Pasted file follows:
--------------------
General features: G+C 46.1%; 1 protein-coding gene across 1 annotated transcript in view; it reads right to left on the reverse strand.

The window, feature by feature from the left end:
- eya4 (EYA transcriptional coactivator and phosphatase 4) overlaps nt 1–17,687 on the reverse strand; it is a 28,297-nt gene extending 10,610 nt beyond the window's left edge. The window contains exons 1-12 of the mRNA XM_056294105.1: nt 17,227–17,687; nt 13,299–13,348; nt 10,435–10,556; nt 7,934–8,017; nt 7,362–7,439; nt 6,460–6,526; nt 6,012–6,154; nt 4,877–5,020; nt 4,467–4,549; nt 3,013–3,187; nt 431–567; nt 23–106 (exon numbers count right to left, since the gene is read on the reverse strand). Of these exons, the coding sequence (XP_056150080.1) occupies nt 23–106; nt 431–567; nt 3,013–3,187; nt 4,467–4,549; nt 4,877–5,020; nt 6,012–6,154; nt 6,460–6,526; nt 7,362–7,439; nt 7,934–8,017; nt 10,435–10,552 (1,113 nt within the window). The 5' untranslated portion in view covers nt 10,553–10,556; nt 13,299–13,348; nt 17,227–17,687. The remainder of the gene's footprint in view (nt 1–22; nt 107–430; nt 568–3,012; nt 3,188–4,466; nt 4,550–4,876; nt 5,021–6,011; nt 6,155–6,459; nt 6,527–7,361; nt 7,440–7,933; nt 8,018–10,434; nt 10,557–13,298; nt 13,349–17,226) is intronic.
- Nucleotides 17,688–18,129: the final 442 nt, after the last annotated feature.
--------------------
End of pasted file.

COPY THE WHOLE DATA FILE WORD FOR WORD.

General features: G+C 46.1%; 1 protein-coding gene across 1 annotated transcript in view; it reads right to left on the reverse strand.

The window, feature by feature from the left end:
- eya4 (EYA transcriptional coactivator and phosphatase 4) overlaps nt 1–17,687 on the reverse strand; it is a 28,297-nt gene extending 10,610 nt beyond the window's left edge. The window contains exons 1-12 of the mRNA XM_056294105.1: nt 17,227–17,687; nt 13,299–13,348; nt 10,435–10,556; nt 7,934–8,017; nt 7,362–7,439; nt 6,460–6,526; nt 6,012–6,154; nt 4,877–5,020; nt 4,467–4,549; nt 3,013–3,187; nt 431–567; nt 23–106 (exon numbers count right to left, since the gene is read on the reverse strand). Of these exons, the coding sequence (XP_056150080.1) occupies nt 23–106; nt 431–567; nt 3,013–3,187; nt 4,467–4,549; nt 4,877–5,020; nt 6,012–6,154; nt 6,460–6,526; nt 7,362–7,439; nt 7,934–8,017; nt 10,435–10,552 (1,113 nt within the window). The 5' untranslated portion in view covers nt 10,553–10,556; nt 13,299–13,348; nt 17,227–17,687. The remainder of the gene's footprint in view (nt 1–22; nt 107–430; nt 568–3,012; nt 3,188–4,466; nt 4,550–4,876; nt 5,021–6,011; nt 6,155–6,459; nt 6,527–7,361; nt 7,440–7,933; nt 8,018–10,434; nt 10,557–13,298; nt 13,349–17,226) is intronic.
- Nucleotides 17,688–18,129: the final 442 nt, after the last annotated feature.